That expansion has helped spark a kind of underground foreign aid: Some $200 billion in cash transfers now course around the globe from one country to another, exceeding foreign investment and aid in many countries. The $14 billion that went to Mexico last year, a 33% jump over the prior year, is now the second-largest source of income for that country, behind oil exports. Remittances make up 33% of the gross domestic product of Haiti and 29% of the GDP of Nicaragua. Senator Paul Sarbanes, the Maryland Democrat and sponsor of a crackdown bill, says money zappers such as Western Union, which controls as much as 90% of the business in some markets, siphon off up to $4 billion of the $30 billion sent from the U.S. to Latin America.
First Data has tried to counter the criticism by forming a $10 million “Empowerment Fund” for immigrants and staging immigration “reform” panels around the country. But the sessions have emboldened the company’s critics and sparked a melee or two. At the panel in July in Denver, a woman was arrested after pummeling an anti-immigration heckler, Terry Graham. Graham filed a lawsuit against the woman, First Data and Western Union alleging negligence and misconduct.
The parent company has even managed to get into a spat with its own representative, outspoken conservative Colorado Republican Congressman Tom Tancredo. He sparked the fight last May by briefly suggesting that cash transfers to foreign recipients should be taxed. “This guy is off in left field, and we’re tired of his antics, tired of his games,” a First Data spokesman huffed in the Rocky Mountain News at the time. Now Tancredo accuses the company of retaliating against him by forming a new political action committee to help Tancredo’s Democratic opponent defeat him in November.
“If they want to use me as a whipping boy for some marketing thing, they have a right to do it,”says Tancredo, but “there is a line they may have crossed.”
Responding with vague written answers to specific questions about Western Union’s tactics, First Data says it “does not support any illegal immigration initiatives.” Whatever that means. It adds that the new company PAC will “ensure that our voice is heard” and is “completely bipartisan.”
For now, at least, the criticism has done little to aid Western Union’s competitors. Congress, regulators and diplomats have encouraged banks to get into the game, but they haven’t made much progress; they handle only 3% of the transfers to Mexico, says a study by Georgetown University’s Manuel Orozco for the Pew Hispanic Center. Of the 40 million money transfers from the U.S. to Mexico each year, the four biggest banks in the field—Citibank, Wells Fargo, Harris Bank and Bank of America—handled just 1.2 million. Prices, after falling to half of what they were in the 1990s, have since leveled off.
Not far from Teresa’s dirt-caked yard in Wilmington, Lucia Moreno-Linares runs the Family Federal Credit Union. With just a single outpost and $11.7 million in assets, it provides financial workshops for its 4,100 members and requires anyone cashing a check to set aside a portion to build up a savings account. The credit union had offered Western Union money transfers and, ten years ago, switched to Vigo, the nation’s third-largest service. Now Family Federal charges $10 to wire up to $1,000, lower than Western Union’s fees.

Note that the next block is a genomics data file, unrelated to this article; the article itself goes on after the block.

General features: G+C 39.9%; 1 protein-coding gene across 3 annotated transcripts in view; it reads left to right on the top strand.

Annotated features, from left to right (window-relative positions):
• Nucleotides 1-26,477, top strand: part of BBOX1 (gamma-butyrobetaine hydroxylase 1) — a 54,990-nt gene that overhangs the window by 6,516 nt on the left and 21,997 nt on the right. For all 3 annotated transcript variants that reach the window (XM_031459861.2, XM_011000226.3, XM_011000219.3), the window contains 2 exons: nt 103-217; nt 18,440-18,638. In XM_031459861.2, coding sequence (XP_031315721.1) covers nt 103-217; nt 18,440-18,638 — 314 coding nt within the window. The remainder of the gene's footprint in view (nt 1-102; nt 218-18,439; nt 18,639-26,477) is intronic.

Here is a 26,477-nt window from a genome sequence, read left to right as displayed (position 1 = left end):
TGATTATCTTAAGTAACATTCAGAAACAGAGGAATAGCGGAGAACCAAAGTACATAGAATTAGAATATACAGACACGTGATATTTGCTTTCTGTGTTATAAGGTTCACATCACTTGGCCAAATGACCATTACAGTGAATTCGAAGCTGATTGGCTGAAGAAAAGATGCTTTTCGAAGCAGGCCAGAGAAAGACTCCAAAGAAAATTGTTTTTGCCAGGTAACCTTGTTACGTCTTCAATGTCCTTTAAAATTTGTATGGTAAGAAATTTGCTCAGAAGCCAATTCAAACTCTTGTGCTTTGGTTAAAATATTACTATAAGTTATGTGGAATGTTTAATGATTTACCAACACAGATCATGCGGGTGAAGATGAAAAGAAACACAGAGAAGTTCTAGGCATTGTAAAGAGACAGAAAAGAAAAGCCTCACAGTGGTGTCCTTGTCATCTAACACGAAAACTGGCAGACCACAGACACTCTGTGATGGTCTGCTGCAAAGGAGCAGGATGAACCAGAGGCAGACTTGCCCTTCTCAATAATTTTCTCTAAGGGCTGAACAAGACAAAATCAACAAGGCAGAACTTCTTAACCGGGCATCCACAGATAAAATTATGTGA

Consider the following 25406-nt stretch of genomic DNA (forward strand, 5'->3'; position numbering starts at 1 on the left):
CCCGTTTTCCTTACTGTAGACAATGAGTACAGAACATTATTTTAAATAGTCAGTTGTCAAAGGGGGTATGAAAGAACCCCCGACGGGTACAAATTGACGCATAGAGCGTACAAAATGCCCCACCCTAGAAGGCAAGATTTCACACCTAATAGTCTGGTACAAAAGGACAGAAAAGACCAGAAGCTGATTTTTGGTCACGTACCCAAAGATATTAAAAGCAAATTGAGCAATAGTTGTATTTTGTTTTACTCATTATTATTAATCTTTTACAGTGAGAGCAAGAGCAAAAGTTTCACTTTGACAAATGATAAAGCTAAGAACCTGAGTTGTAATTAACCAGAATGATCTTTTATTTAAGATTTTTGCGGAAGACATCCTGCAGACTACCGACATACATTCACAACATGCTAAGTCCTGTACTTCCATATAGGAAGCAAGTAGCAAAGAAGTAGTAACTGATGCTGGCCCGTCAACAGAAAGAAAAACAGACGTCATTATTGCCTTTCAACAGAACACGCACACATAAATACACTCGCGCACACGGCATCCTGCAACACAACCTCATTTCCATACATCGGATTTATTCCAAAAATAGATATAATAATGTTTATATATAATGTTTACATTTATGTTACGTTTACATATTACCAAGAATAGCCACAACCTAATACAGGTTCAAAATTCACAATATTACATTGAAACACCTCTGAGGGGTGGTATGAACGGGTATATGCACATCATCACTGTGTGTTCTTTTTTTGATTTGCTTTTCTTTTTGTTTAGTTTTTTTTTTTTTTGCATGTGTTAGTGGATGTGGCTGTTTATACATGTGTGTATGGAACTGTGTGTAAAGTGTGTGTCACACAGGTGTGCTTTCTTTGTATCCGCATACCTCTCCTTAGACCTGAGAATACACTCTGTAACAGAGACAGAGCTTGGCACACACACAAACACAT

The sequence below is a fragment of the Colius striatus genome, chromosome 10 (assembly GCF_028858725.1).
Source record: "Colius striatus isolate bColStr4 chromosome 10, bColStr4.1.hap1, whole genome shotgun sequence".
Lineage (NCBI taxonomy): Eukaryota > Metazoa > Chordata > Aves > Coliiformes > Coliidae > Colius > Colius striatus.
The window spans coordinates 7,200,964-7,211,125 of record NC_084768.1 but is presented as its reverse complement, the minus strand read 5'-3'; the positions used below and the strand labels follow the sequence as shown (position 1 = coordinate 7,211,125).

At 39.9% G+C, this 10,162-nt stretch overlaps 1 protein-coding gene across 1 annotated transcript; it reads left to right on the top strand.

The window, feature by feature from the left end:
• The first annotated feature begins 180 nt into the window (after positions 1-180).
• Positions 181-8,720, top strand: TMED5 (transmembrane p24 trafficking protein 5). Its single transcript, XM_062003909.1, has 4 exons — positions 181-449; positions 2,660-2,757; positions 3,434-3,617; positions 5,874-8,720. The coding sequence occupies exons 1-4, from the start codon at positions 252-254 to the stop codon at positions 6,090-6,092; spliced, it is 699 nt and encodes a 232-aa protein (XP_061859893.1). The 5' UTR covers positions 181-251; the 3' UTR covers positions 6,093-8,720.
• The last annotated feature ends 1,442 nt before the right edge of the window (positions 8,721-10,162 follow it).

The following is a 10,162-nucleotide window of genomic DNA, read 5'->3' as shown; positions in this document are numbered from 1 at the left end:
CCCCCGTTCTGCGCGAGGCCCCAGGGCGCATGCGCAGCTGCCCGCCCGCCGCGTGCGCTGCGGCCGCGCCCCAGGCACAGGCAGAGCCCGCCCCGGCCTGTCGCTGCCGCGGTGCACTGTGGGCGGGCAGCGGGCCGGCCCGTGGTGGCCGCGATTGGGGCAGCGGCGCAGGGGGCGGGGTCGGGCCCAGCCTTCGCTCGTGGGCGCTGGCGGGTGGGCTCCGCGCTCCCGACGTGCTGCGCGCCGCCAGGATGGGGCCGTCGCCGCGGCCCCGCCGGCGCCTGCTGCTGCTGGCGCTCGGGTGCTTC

Despite the rock-bottom price, however, Family Federal handles just 60 to 70 transfers a month, for a total of $500,000 in transfers a year. “When we ask for ID and the name of the person the money is being sent to, customers say we’re hassling them because Western Union doesn’t ask for all that,”says Moreno-Linares.
Vigo’s chief executive, Mario Trujillo, blames Western Union’s heavy-handed tactic of tying up its agents. “There are agents in the U.S. who would love to have our service but can’t,”says Trujillo. “Long-term exclusive agreements aren’t healthy for us or for consumers.”
Western Union disclosed in February that the Department of Justice, joined by “several” states, is looking into the company’s “contractual relationships” with the agents. The Federal Trade Commission and one unnamed state had previously made similar inquiries but dropped the investigation. The company insists the money transfer business has become “even more dynamic and highly competitive.”
In Wilmington myriad money transfer outlets compete for a thriving immigrant trade. At the main intersection of Anaheim and Avalon boulevards a MoneyGram in an ACECash Express check-cashing store competes against a Western Union outpost in a Rite Aid just across the parking lot. Down the street a pristine, nearly empty branch of Mexican banking giant Bancomer, devoted to money transfers, sits a few storefronts down from a cluttered travel agent offering transfers under the Orlandi Valuta brand—a subsidiary of Western Union’s parent. A little farther up Avalon Boulevard, the Guanajuato meat market offers Mexico Express from a specially built glass enclosure, offering transfers of up to $1,000 for $10 (while a bootlegger sells DVDs of new movie releases just outside the store).
But many of the immigrants, legal or not, are drawn to Western Union, despite the fees. José, a waiter at the Birria Tepechi Mexican restaurant on Avalon Boulevard, says he uses Western Union to send $1,000 every two months to his parents in Sahuayo, a town in the Mexican state of Michoacan. “It’s a lot easier, and they’re all over the place,” he says.